Skip to content

Local journalist fights government censorship . . . in 1916

Here begins the tale of the Sault Express, in this week's edition of Remember This
0
2001.9.3
The post office, now the Sault Ste. Marie Museum, is pictured in this Sault Ste. Marie Public Library archive photo

From the archives of the Sault Ste. Marie Public Library:

At the height of its popularity, the Sault Express declared itself the “leading liberal newspaper of the district.” 

At its lowest point, it was the centre of a national controversy over war, recruitment, and free speech when it became the first Canadian newspaper seized by the official press censor.

The newspaper had its origins in 1887, under the guidance of W. D. Kehoe, editor and publisher. At that point, it was one of three newspapers in Sault Ste. Marie, the other two being the Algoma Pioneer and the Northern Light. The Sault Star’s predecessor, the Sault Courier, would not begin publication until the 1890s.

Approximately ten years later, the Sault Express came under new ownership, purchased by Charles Napier Smith, a journalist who originally hailed from Tapleytown, Ontario, now part of the city of Hamilton. He had a background in journalism, having already worked for The Globe for a time.

On June 23, 1916, the Sault Express ran a front-page editorial decrying the violence of World War I and condemning the further recruitment of soldiers – perhaps not unexpected for a newspaper that had already called for peace in previous articles.

The author, paper editor Charles N. Smith, urged that Canada “should not send any more of her sons overseas to engage in this frightful cataclysm,” declaring that too much blood had been spilled already, that Canada had “done more than enough” at Ypres, and that England should draw their troops from India rather than Canada. The editorial further urged “Canadians to wake up,” saying that the nation would be better off “pursuing her own ideals and minding her own business on this side of the Atlantic.”

In a society of patriotism and support for the war effort, this journalism did not go over well.

The first sign of trouble came the following day, when news broke that Postmaster Adams was refusing to allow the newspapers to be delivered. This decision was made under the direction of the Sault’s federal Member of Parliament A.C. Boyce who had the “strongest feeling that [the] article [was] inspired by enemies” and thought it best that it be suppressed.

As for the accusation that there was some enemy involvement in the editorial, this was something that Smith would later vehemently deny. He said that he wrote the article himself, with no outside input. There were rumours that the article had been written in the United States, but the Evening News had it “on good authority” that this wasn’t true. 

Smith apparently had said, “I wrote it myself for what I believed, and still believe, to be for the good of the Canadian people.”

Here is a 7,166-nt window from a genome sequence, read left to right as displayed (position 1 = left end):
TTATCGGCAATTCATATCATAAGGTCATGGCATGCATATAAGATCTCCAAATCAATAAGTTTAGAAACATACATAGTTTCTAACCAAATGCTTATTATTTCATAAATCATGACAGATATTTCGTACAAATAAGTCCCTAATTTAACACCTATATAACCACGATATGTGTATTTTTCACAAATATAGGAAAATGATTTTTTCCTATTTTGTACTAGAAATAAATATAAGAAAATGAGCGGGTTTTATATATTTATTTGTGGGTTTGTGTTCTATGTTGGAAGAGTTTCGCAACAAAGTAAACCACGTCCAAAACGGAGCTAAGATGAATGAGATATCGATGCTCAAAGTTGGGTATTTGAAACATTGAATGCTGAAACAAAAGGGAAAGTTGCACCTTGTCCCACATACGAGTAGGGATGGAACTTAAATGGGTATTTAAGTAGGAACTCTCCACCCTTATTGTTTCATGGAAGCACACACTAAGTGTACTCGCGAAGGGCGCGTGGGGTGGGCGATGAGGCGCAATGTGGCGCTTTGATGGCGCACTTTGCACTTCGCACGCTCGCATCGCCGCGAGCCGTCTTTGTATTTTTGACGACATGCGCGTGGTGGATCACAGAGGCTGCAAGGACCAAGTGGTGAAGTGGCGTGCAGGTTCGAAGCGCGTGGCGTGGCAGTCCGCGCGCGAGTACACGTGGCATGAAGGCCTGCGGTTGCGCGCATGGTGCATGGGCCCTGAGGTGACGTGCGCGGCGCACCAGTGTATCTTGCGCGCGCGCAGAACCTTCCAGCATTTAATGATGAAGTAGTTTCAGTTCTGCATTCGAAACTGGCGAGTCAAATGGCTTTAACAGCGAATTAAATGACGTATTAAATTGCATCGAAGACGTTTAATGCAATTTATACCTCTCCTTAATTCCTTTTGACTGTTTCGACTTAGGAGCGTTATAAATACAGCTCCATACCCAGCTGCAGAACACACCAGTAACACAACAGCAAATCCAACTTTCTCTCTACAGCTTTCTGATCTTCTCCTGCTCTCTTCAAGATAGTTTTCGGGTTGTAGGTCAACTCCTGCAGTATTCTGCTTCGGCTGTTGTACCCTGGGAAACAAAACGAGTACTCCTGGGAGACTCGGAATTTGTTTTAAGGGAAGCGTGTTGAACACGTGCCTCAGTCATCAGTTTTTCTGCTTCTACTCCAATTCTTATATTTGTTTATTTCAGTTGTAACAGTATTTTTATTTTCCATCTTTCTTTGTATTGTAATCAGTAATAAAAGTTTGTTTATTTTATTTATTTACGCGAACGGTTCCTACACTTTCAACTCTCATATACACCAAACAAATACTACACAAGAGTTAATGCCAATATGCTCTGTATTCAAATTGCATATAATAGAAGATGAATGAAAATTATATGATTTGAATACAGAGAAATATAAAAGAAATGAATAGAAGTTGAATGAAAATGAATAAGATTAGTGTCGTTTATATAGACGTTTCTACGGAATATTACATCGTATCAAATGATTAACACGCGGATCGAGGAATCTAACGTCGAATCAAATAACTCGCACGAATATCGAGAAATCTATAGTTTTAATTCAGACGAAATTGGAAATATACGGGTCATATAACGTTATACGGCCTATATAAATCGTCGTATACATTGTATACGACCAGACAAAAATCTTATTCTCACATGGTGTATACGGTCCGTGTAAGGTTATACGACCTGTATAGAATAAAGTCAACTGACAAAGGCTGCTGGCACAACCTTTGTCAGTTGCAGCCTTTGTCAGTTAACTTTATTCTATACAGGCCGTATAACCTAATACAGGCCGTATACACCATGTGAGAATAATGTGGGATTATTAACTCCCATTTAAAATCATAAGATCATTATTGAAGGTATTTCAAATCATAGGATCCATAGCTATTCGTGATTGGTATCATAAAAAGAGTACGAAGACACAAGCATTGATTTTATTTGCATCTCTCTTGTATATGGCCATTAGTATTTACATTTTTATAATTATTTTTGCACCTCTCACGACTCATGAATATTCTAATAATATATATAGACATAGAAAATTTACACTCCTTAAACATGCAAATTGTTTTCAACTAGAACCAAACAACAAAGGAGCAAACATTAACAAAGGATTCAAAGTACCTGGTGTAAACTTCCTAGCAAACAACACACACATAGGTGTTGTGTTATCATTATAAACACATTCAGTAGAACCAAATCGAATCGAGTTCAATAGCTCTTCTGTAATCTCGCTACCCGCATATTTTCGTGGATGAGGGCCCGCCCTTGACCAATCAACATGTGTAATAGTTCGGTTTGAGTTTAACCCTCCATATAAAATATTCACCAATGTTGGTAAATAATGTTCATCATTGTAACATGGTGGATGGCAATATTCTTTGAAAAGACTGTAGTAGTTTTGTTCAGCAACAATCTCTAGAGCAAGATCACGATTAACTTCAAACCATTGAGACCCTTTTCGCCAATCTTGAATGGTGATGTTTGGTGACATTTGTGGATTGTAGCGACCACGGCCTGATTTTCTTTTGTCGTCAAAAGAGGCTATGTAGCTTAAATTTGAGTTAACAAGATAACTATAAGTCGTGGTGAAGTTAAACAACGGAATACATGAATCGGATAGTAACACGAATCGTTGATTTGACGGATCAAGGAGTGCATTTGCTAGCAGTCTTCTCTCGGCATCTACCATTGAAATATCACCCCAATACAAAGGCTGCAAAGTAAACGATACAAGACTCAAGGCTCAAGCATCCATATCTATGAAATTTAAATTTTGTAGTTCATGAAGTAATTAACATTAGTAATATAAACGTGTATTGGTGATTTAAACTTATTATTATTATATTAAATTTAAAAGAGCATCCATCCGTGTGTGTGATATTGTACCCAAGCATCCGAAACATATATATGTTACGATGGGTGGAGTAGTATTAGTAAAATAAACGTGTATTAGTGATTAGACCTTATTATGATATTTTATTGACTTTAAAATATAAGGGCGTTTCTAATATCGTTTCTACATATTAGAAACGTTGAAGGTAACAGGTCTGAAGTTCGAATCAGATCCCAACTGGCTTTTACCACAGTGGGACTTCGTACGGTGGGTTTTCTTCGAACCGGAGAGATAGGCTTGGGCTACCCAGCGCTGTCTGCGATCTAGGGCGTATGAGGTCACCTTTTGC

Regardless of its origin, the editorial was in print for people to read, and people were acting in response. The Postmaster held all of the offending issues at the post office and was waiting for further instruction on the matter; when Editor Charles N. Smith from the Sault Express requested their return, the Postmaster refused.

Smith disagreed that the editorial was dangerous, quoted in the Sault Star as saying that the article “was written from an impelling sense of duty as a Canadian, and we feel that we did no more than give voice to the things which so many of our people are thinking, yet fear to express.”

Rumours started to fly, including some from news outlets in Michigan: that Canadian soldiers were threatening Smith, that a plot had been foiled to destroy the newspaper plant, that his typesetter was taken to Toronto by the authorities, and that Smith was suing the Postmaster for not delivering his papers.

When the Sault Star caught up with Smith, he wasn’t able to confirm most of the rumours. His typesetter had gone to Moose Jaw for work, and Smith himself had no intentions of leaving town as a result of the controversy. However, he had filed suit against the Postmaster, for $50,000.

Nothing much would come of this lawsuit. The general consensus was that rather than causing damages to Smith by refusing to mail his newspaper, the Postmaster actually prevented him from causing further harm.

However, not only did the Postmaster cease delivery of the newspaper, he also worked with local government officials, the police, and the military to inform the federal authorities. He waited for an answer from Ottawa on what to do with the newspapers.

Five days after the editorial was published, the answer from Ottawa came – in the form of soldiers. 

Check back next week to find out what happened next!  

Each week, the Sault Ste. Marie Public Library and its Archives provides SooToday readers with a glimpse of the city’s past.

Find out more of what the Public Library has to offer at www.ssmpl.ca and look for more Remember This? columns here




Comments